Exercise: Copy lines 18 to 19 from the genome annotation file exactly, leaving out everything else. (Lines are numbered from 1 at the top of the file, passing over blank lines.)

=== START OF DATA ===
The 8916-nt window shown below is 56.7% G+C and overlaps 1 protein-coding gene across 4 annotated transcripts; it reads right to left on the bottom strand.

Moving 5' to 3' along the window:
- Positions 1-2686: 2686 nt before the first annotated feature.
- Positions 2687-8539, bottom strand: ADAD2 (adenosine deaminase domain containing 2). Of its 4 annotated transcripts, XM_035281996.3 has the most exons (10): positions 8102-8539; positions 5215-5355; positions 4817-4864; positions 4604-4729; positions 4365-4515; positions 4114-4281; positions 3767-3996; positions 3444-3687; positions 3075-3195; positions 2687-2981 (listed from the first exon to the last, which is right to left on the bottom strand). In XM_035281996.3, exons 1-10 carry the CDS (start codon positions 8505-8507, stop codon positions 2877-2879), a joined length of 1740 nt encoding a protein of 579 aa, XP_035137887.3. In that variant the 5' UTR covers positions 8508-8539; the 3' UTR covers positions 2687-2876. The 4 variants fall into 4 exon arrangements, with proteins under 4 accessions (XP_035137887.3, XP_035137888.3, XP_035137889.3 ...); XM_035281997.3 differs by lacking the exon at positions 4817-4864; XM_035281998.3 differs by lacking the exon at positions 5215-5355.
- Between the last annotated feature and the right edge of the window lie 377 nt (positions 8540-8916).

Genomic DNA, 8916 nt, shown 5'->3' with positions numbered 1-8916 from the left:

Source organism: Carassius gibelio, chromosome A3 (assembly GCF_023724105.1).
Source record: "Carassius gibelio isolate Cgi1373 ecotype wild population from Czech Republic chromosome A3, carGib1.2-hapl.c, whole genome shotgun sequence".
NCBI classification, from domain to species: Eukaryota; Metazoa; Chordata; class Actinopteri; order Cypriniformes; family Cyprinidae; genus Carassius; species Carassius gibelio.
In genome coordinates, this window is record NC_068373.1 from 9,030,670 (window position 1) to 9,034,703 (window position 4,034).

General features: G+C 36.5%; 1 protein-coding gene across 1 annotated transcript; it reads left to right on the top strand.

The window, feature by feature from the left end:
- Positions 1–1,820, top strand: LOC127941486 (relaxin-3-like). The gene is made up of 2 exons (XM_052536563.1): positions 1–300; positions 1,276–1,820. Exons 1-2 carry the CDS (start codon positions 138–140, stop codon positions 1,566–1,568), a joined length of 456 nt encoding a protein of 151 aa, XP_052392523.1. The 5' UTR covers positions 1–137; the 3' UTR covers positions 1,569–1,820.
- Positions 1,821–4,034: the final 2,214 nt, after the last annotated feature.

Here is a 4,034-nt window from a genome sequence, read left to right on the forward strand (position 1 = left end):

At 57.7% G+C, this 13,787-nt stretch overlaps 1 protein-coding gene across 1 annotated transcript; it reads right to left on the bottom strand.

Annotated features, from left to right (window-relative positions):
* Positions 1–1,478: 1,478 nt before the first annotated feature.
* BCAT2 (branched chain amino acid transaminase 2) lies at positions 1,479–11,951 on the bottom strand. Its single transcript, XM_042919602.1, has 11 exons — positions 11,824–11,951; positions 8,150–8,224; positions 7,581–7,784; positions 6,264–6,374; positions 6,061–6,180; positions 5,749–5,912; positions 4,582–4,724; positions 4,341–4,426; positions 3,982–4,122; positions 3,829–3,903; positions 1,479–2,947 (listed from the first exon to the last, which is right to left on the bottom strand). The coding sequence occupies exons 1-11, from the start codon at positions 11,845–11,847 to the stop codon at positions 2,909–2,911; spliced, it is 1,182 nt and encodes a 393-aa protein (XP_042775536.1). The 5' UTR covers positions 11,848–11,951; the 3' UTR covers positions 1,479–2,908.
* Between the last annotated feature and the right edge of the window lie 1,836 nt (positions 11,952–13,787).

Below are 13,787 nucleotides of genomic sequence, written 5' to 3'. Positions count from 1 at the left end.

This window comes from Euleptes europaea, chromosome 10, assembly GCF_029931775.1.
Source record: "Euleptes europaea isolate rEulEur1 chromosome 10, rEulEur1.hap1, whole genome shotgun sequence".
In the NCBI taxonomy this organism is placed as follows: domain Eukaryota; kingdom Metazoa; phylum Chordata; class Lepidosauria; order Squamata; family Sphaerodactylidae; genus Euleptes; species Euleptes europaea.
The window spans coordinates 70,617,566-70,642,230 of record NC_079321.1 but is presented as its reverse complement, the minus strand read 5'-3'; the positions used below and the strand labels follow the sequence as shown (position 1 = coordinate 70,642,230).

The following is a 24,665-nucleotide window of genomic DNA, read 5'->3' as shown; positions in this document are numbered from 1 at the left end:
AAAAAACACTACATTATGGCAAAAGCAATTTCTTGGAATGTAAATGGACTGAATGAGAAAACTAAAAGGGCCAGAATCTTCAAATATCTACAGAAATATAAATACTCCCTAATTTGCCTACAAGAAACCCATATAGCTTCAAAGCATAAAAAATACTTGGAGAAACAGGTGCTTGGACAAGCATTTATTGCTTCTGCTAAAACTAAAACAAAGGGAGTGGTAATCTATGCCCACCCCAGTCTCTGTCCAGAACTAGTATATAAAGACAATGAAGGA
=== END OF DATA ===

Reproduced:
* Positions 1–1,478: 1,478 nt before the first annotated feature.
* BCAT2 (branched chain amino acid transaminase 2) lies at positions 1,479–11,951 on the bottom strand. Its single transcript, XM_042919602.1, has 11 exons — positions 11,824–11,951; positions 8,150–8,224; positions 7,581–7,784; positions 6,264–6,374; positions 6,061–6,180; positions 5,749–5,912; positions 4,582–4,724; positions 4,341–4,426; positions 3,982–4,122; positions 3,829–3,903; positions 1,479–2,947 (listed from the first exon to the last, which is right to left on the bottom strand). The coding sequence occupies exons 1-11, from the start codon at positions 11,845–11,847 to the stop codon at positions 2,909–2,911; spliced, it is 1,182 nt and encodes a 393-aa protein (XP_042775536.1). The 5' UTR covers positions 11,848–11,951; the 3' UTR covers positions 1,479–2,908.